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Haunted Journeys

Antietam National Battlefield

Antietam National Battlefield

5831 Dunker Church Road
Sharpsburg, Maryland
21782 USA

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Sharpsburg MD is home to one of the most haunted places in the state, Antietam National Battlefield. Come explore its mystery with Haunted Journeys.

The History

The Battle of Antietam is also known as the Battle of Sharpsburg and was the bloodiest battle of the Civil War and U.S. Military history. It took place on September 17, 1862, resulting in over 20,000 deaths.

General Robert E. Lee's Army of Northern Virginia and Union General George B. McClellan's Army of the Potomac met near Sharpsburg, Maryland, and the Antietam Creek. When the Confederate Army reached the sunken road, which provided some protection at first, General Robert E. Lee ordered that the battle be held there. Soldiers on both sides fired continuously as the Federals tried repeatedly to overtake the position. Finally, the Confederate soldiers were overrun and bodies fell on top of bodies in the bloodied sunken road. A staggering 23,100 men were wounded, killed, or missing in action after the Union and Confederate Armies collided in the nearby cornfields, farmlands, and Antietam Creek.

The Hauntings

The elements of the spectral energies on these hallowed grounds are intense, not allowing the souls to rest from their horrid battled deaths. Not only was the amount of death and badly injured was disturbing and inconceivably high, but it is also suspected that many soldiers hastily buried in unmarked graves were not deceased.

If you wish to target the most historically impacted stretch, there are two particular locations on the battlefield that are worthwhile visiting. One is Bloody Lane (known initially as Sunken Road) and the other is Burnside Bridge (priorly known as Rohrback Bridge). These are the most supernatural active areas on the battlefield.

According to eyewitnesses, standing on Bloody Lane you may hear gunfire and the smell of the residue of its powder. The quieter and emptier the grounds are, the more potent it is. One visitor to the battlefield saw several men in Confederate uniforms walking on Bloody Lane. He thought they were reenactors until they vanished. The most convincing of the reports is one of some Baltimore schoolboys who walked Bloody Lane and heard singing out in the fields. They said it sounded like a chant or the Christmas song Deck the Halls. They heard a chant similar to Fa-la-la-la-la sound repeatedly. The area was near the observation tower where the Irish Brigade charged the Confederates with a battle cry in Gaelic, which sounded like the Christmas carol.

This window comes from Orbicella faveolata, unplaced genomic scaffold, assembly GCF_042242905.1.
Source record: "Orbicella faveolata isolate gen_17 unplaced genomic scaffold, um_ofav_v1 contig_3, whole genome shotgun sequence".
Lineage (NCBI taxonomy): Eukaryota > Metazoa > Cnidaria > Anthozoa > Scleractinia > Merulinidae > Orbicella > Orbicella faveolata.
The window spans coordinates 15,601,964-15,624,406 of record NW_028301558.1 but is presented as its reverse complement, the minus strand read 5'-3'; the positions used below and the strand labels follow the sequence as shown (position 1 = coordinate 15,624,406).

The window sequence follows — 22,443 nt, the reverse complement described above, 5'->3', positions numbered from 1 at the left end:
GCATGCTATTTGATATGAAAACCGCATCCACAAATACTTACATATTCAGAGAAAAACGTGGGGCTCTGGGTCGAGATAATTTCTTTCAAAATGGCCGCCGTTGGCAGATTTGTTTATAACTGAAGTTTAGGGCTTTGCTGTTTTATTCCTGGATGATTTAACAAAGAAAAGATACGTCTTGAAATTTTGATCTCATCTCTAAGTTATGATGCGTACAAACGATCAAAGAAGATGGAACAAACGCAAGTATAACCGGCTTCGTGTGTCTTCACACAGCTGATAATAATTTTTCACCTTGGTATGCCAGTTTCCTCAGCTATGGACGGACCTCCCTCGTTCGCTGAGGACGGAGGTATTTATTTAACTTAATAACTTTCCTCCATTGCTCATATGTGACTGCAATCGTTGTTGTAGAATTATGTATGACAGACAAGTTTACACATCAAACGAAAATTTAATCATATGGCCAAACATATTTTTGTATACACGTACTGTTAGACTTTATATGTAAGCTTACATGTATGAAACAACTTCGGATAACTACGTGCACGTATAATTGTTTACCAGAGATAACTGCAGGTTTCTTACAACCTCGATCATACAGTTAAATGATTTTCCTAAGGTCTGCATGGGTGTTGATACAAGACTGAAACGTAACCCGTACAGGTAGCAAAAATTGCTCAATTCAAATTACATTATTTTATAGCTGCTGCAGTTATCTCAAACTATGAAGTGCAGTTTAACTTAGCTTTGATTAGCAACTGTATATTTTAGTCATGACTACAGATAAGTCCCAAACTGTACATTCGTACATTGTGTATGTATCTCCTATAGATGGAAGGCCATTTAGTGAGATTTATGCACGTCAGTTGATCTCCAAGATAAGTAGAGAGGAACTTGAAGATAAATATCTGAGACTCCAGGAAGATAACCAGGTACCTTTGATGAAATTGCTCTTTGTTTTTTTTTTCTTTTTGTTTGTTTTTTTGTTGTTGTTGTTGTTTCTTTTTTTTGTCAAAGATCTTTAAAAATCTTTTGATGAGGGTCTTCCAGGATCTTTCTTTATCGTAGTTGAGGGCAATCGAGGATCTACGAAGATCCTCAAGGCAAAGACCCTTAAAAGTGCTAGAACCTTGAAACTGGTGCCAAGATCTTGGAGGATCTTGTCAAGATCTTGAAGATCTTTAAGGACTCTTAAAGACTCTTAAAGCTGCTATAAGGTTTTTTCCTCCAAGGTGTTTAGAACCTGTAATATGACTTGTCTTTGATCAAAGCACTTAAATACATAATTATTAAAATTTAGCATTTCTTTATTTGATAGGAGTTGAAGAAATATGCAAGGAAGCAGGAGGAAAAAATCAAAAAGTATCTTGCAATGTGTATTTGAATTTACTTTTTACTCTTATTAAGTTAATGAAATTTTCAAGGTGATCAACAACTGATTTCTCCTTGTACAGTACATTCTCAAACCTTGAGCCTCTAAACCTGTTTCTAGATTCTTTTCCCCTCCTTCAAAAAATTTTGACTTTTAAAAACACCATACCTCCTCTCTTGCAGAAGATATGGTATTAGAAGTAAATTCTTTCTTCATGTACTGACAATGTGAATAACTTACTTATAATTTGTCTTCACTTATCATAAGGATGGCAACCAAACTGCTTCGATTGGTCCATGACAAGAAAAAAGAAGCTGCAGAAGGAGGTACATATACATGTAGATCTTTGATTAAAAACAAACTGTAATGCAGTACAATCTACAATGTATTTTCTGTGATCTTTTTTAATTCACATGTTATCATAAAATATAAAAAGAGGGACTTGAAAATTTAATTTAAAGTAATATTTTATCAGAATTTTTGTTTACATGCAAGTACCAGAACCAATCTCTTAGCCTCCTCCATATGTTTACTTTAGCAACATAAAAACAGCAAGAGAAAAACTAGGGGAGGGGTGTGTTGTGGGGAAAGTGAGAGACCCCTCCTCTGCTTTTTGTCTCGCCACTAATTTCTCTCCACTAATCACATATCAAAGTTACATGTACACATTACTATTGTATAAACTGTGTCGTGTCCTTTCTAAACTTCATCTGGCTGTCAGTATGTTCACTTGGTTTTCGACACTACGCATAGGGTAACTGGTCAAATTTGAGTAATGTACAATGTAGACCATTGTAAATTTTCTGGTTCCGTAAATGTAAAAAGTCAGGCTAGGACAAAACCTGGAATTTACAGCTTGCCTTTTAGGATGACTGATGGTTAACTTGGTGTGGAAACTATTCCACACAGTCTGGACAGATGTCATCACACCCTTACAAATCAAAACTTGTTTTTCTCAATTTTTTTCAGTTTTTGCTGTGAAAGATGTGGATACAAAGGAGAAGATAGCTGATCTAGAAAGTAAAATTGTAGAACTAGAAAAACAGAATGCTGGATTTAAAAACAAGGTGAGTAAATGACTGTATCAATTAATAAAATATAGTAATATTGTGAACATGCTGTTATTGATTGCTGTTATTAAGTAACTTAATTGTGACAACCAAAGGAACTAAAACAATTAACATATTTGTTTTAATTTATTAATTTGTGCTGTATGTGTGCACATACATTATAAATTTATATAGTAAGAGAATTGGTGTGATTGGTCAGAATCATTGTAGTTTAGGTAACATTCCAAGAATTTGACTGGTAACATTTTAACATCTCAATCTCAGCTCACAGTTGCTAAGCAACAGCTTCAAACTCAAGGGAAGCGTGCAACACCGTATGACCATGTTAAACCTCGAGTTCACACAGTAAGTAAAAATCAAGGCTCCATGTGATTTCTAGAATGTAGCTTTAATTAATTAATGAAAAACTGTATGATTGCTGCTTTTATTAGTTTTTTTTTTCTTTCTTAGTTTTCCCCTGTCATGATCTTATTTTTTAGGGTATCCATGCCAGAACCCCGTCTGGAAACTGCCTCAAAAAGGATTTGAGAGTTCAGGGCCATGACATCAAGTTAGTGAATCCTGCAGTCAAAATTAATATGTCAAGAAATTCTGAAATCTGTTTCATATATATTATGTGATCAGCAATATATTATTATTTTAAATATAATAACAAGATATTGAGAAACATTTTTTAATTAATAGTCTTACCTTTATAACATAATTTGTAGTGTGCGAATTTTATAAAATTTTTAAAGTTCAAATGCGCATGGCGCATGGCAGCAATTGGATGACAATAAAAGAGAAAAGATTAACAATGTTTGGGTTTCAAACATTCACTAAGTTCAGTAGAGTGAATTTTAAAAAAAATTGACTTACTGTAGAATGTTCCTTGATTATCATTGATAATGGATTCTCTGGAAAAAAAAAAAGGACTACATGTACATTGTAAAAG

Another haunted area is Burnside's Bridge, known then as Rohrback Bridge. This is where General Ambrose Burnside pushed the Confederates back after many defeated attempts. Many soldiers were buried quickly in and around the bridge in unmarked graves. Visitors at night have reported seeing balls of blue light moving around the sound of drum playing cadence as it fades into the night. Apparitions of Civil War soldiers are seen and unexplained noises have also been experienced here. Perhaps the Battle of Antietam is not over for some restless spirits.

The Pry House and The Piper House stand on the battlefield. Both are reported to be haunted- stories ranging from footsteps heard on the stairs to apparitions of a woman thought to be the wife of one of the generals who died in the house.

If you ever have occasion to walk through these spaces in Antietam National Battlefield, it will indeed go back in time. It will move you to a point that you will be humbled by the reverence of the experience. The tragic impressions of that day seem to linger and only strengthen as more come to witness their stories. But for some strange and mysterious reason, it seems that no matter how many visitors roam the old road on any given day, it remains church-like quiet.

 

More chilling reads about haunted Maryland ...

 

Haunted Maryland: Dreadful Dwellings, Spine-Chilling Sites and Terrifying Tales Paperback – August 1, 2016 by Darcy Andries (Author)     Ghosts and Haunted Houses of Maryland Paperback – July 1, 1988 by Trish Gallagher  (Author), Howard Burns (Illustrator)     Haunted Maryland: Ghosts and Strange Phenomena of the Old Line State (Haunted Series) Second Edition by Ed Okonowicz  (Author)

 

 

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Understand This:

This property, as part of our network, has been added for they may have history, validation, or folk tales of having spirited activities. Please take caution in approaching and visiting these locations, since courtesy, respect, and caution should be a top priority in every Haunted Investigator's style. Also do realize, some of these places may have permanently closed, changed ownership and/or names, or just are not available for your visits. Please respect this.

We are not responsible for the accuracy of the information provided on this listing, but offer it as a first step in finding your next haunted travel destination. Please do confirm with the property before making any plans to visit.

If you visit, tour, or investigate this property (or any of our properties), we are not responsible or held liable for any outcomes, lack of evidence, or injuries associated with your travels. This is only for entertainment purposes, and information provided is only as found in public domains (or as offered by the associated contributor (as a claimed property).

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Date added: Jan/24/2017 | Last time updated: Jun/16/2020
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